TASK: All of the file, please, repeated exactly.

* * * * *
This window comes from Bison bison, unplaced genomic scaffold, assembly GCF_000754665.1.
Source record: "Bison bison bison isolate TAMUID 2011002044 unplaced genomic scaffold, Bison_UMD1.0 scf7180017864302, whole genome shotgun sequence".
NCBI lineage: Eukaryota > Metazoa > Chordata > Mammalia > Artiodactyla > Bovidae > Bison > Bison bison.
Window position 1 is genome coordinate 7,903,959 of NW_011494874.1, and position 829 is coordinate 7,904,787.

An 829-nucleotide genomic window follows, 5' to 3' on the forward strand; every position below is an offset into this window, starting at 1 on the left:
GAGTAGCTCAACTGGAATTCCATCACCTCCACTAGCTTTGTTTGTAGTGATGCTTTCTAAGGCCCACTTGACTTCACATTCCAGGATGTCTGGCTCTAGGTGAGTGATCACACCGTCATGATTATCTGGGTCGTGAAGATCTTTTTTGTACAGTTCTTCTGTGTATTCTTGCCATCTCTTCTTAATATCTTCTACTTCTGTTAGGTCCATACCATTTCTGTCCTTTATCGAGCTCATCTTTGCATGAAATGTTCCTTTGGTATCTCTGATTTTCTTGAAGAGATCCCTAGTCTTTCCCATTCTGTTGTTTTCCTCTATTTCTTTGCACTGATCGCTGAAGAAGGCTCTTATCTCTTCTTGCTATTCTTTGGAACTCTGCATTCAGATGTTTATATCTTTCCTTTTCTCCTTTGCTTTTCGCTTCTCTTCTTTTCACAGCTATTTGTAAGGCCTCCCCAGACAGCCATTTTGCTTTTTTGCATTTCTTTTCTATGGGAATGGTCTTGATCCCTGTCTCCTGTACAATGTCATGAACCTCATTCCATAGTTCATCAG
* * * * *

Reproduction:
This window comes from Bison bison, unplaced genomic scaffold, assembly GCF_000754665.1.
Source record: "Bison bison bison isolate TAMUID 2011002044 unplaced genomic scaffold, Bison_UMD1.0 scf7180017864302, whole genome shotgun sequence".
NCBI lineage: Eukaryota > Metazoa > Chordata > Mammalia > Artiodactyla > Bovidae > Bison > Bison bison.
Window position 1 is genome coordinate 7,903,959 of NW_011494874.1, and position 829 is coordinate 7,904,787.

An 829-nucleotide genomic window follows, 5' to 3' on the forward strand; every position below is an offset into this window, starting at 1 on the left:
GAGTAGCTCAACTGGAATTCCATCACCTCCACTAGCTTTGTTTGTAGTGATGCTTTCTAAGGCCCACTTGACTTCACATTCCAGGATGTCTGGCTCTAGGTGAGTGATCACACCGTCATGATTATCTGGGTCGTGAAGATCTTTTTTGTACAGTTCTTCTGTGTATTCTTGCCATCTCTTCTTAATATCTTCTACTTCTGTTAGGTCCATACCATTTCTGTCCTTTATCGAGCTCATCTTTGCATGAAATGTTCCTTTGGTATCTCTGATTTTCTTGAAGAGATCCCTAGTCTTTCCCATTCTGTTGTTTTCCTCTATTTCTTTGCACTGATCGCTGAAGAAGGCTCTTATCTCTTCTTGCTATTCTTTGGAACTCTGCATTCAGATGTTTATATCTTTCCTTTTCTCCTTTGCTTTTCGCTTCTCTTCTTTTCACAGCTATTTGTAAGGCCTCCCCAGACAGCCATTTTGCTTTTTTGCATTTCTTTTCTATGGGAATGGTCTTGATCCCTGTCTCCTGTACAATGTCATGAACCTCATTCCATAGTTCATCAG